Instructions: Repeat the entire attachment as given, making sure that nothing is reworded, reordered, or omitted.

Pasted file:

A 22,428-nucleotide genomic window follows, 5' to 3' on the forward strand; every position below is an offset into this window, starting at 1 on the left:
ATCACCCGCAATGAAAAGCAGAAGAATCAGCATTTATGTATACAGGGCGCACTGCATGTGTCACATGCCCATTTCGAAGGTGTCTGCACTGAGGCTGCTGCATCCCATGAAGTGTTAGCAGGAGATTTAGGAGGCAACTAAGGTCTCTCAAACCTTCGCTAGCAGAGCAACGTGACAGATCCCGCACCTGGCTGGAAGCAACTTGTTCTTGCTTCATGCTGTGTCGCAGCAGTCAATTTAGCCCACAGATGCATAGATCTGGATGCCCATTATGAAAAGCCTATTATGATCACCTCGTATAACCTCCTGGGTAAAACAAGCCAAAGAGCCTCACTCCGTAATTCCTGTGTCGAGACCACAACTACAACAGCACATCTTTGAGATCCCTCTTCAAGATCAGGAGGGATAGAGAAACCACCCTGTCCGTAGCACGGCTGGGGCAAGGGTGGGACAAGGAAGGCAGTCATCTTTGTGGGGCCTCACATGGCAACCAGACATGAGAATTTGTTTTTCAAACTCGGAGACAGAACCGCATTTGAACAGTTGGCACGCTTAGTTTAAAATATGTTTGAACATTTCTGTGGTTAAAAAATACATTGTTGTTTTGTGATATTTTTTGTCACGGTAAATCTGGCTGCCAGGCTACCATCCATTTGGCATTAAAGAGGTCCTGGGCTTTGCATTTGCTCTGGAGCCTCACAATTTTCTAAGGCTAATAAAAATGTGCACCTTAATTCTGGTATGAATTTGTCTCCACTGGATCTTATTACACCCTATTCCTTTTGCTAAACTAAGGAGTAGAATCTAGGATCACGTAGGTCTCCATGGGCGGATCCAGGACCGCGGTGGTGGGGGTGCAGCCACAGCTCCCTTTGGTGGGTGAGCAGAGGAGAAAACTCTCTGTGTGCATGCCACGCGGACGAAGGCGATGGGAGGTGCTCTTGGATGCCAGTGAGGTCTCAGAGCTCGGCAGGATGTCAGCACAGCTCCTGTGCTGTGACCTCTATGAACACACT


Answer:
A 22,428-nucleotide genomic window follows, 5' to 3' on the forward strand; every position below is an offset into this window, starting at 1 on the left:
ATCACCCGCAATGAAAAGCAGAAGAATCAGCATTTATGTATACAGGGCGCACTGCATGTGTCACATGCCCATTTCGAAGGTGTCTGCACTGAGGCTGCTGCATCCCATGAAGTGTTAGCAGGAGATTTAGGAGGCAACTAAGGTCTCTCAAACCTTCGCTAGCAGAGCAACGTGACAGATCCCGCACCTGGCTGGAAGCAACTTGTTCTTGCTTCATGCTGTGTCGCAGCAGTCAATTTAGCCCACAGATGCATAGATCTGGATGCCCATTATGAAAAGCCTATTATGATCACCTCGTATAACCTCCTGGGTAAAACAAGCCAAAGAGCCTCACTCCGTAATTCCTGTGTCGAGACCACAACTACAACAGCACATCTTTGAGATCCCTCTTCAAGATCAGGAGGGATAGAGAAACCACCCTGTCCGTAGCACGGCTGGGGCAAGGGTGGGACAAGGAAGGCAGTCATCTTTGTGGGGCCTCACATGGCAACCAGACATGAGAATTTGTTTTTCAAACTCGGAGACAGAACCGCATTTGAACAGTTGGCACGCTTAGTTTAAAATATGTTTGAACATTTCTGTGGTTAAAAAATACATTGTTGTTTTGTGATATTTTTTGTCACGGTAAATCTGGCTGCCAGGCTACCATCCATTTGGCATTAAAGAGGTCCTGGGCTTTGCATTTGCTCTGGAGCCTCACAATTTTCTAAGGCTAATAAAAATGTGCACCTTAATTCTGGTATGAATTTGTCTCCACTGGATCTTATTACACCCTATTCCTTTTGCTAAACTAAGGAGTAGAATCTAGGATCACGTAGGTCTCCATGGGCGGATCCAGGACCGCGGTGGTGGGGGTGCAGCCACAGCTCCCTTTGGTGGGTGAGCAGAGGAGAAAACTCTCTGTGTGCATGCCACGCGGACGAAGGCGATGGGAGGTGCTCTTGGATGCCAGTGAGGTCTCAGAGCTCGGCAGGATGTCAGCACAGCTCCTGTGCTGTGACCTCTATGAACACACT